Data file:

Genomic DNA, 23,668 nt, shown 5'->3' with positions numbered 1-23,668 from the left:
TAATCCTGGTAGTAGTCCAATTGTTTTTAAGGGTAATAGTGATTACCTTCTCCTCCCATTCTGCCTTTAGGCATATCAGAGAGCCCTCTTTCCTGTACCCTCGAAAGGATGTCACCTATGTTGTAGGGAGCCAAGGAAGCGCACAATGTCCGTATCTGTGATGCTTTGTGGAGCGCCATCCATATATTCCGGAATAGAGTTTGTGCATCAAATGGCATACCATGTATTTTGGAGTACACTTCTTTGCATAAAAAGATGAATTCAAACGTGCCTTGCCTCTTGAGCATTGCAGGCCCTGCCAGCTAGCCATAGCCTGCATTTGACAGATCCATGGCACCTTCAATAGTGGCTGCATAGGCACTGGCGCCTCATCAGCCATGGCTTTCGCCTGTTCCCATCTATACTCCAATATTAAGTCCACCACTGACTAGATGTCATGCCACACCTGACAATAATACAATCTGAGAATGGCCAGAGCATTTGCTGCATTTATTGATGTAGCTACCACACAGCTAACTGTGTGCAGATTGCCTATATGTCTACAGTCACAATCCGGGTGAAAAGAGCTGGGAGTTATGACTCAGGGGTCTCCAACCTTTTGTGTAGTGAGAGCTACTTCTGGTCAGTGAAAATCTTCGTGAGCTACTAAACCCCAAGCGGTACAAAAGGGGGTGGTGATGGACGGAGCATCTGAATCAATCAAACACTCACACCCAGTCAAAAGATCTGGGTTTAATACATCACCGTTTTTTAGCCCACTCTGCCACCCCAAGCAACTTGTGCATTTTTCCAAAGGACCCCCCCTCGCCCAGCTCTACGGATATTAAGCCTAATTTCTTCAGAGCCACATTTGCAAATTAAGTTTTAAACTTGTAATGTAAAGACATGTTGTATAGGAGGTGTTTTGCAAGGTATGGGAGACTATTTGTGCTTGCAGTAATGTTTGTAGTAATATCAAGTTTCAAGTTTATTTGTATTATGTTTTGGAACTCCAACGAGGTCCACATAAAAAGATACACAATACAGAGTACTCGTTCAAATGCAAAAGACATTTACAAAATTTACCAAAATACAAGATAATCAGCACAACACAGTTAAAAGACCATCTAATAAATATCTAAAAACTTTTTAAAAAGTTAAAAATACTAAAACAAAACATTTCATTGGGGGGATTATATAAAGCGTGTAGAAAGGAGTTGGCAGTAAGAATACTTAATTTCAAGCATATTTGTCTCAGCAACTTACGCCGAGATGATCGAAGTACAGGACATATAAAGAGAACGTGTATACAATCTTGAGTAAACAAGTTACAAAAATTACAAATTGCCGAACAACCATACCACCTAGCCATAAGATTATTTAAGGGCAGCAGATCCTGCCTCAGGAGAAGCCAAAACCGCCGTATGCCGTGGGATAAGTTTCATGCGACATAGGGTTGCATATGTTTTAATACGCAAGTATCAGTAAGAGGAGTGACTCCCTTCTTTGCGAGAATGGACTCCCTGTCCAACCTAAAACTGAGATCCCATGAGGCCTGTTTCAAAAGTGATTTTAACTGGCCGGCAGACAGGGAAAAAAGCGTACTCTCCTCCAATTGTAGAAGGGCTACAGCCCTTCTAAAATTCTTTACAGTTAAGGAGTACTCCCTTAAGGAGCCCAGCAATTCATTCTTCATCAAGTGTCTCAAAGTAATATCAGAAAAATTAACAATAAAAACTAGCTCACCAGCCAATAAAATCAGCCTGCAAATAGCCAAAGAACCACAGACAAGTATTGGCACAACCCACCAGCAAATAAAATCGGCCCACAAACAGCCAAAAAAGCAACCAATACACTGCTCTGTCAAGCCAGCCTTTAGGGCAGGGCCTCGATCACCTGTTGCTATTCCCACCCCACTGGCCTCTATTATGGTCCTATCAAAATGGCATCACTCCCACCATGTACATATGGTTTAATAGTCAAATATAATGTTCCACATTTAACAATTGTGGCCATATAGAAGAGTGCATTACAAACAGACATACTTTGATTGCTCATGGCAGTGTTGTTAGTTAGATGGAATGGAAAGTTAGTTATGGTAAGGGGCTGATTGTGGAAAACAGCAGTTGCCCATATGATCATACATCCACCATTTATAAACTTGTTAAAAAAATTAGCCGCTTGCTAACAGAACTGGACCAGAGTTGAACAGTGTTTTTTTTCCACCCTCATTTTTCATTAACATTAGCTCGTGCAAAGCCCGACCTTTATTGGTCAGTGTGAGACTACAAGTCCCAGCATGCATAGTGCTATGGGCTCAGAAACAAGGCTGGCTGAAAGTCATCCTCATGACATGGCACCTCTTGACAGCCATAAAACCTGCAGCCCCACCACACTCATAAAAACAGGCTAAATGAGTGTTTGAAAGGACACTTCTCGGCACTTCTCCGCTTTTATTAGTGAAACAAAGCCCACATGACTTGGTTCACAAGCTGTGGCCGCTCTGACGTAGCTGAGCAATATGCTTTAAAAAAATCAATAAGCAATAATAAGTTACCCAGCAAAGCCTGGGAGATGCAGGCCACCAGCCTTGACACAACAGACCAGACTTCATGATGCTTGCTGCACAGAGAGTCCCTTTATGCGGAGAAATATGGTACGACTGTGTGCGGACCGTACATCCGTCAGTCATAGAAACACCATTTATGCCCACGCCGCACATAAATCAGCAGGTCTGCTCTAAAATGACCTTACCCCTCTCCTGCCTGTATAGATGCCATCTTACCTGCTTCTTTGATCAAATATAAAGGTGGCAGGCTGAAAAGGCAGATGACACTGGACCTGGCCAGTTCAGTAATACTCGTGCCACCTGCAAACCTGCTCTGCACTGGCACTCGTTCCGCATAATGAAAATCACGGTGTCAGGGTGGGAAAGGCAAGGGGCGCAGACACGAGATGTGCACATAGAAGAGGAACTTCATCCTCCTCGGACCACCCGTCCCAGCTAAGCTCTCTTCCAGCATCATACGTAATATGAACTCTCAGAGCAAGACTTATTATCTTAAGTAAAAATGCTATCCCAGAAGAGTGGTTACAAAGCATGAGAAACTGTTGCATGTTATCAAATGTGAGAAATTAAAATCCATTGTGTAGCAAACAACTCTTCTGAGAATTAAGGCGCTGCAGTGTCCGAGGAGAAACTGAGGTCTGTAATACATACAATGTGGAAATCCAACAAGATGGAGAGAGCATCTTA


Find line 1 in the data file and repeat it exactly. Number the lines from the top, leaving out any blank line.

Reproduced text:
Genomic DNA, 23,668 nt, shown 5'->3' with positions numbered 1-23,668 from the left: